Opinion: Teachers’ Political Beliefs Do Not Belong Inside the Classroom


Art by Alex S.

When was the last time you heard a student openly support or assert a conservative position on campus? More often than not, you’re likely to hear a criticism of Trump or of the Supreme Court. That in and of itself isn’t an issue. The issue is the absence of rebuttal or discourse. What’s worse is when a teacher enters the discourse, effectively shutting down the already slim possibility for discussion.

While Westridge may emphasize its core values of integrity, respect, responsibility, and inclusion, achieving inclusion is only possible when all voices on campus feel comfortable articulating their ideas and opinions. When teachers openly express their political opinions to their students, they risk threatening student learning. 

Students discuss topics Crisis and Courage in Global History in class. (PC: Sophene A. ’25)

Teachers should remain neutral inside the classroom so that they don’t contribute to the pressure conservative-minded students already face to conform their political beliefs to fit the majority viewpoint. Along with creating a more inclusive environment for students, teachers should remain neutral to allow students to utilize their critical thinking skills to reach their own conclusions without influence.

Self-censorship among conservative students is common in institutions outside of Westridge. Some students already strive to emulate the political beliefs of their teachers and conceal their views in the process. This reality, where many students across the country feel the need to suppress their beliefs inside the classroom, is only worsened when teachers reveal their political views to their students.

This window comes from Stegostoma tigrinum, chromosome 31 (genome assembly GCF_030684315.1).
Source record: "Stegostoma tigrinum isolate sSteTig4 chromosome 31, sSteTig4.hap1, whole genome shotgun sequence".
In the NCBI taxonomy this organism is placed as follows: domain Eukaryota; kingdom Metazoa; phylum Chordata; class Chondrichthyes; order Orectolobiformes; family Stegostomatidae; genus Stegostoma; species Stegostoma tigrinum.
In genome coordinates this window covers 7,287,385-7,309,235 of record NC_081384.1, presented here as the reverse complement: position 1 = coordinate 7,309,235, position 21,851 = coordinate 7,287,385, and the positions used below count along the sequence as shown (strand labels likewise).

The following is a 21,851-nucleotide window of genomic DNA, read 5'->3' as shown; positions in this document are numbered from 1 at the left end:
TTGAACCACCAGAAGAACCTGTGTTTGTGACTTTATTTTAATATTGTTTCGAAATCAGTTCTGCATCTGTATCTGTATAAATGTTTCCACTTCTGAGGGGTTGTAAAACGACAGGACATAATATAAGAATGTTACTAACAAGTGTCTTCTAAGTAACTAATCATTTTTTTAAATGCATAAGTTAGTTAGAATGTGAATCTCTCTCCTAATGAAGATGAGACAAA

During my time as a Westridge student, I have heard teachers repeatedly demonize Trump, label right-leaning views as “uneducated,” and associate our country’s Republican leaders as inherently racist or sexist. Teachers can and should play a role in making sure ALL viewpoints have the opportunity to be raised and even explored.

At the beginning of last school year, I wrote an article for Spyglass about the minority of students on campus who opposed Westridge’s COVID-19 vaccination mandate. The response from the Westridge community, particularly students, was extreme, but the saddest part was that I wasn’t surprised at all. The handful of students quoted in my article who opposed the vaccine mandate faced backlash. And even I, as the writer reporting on the issue from a neutral stance, was accused of being uneducated and a “Trumpy.” I had always known that Westridge was very left-leaning, but my experience writing the article made me realize just how unwilling the Westridge community is to hear, let alone respect, different opinions.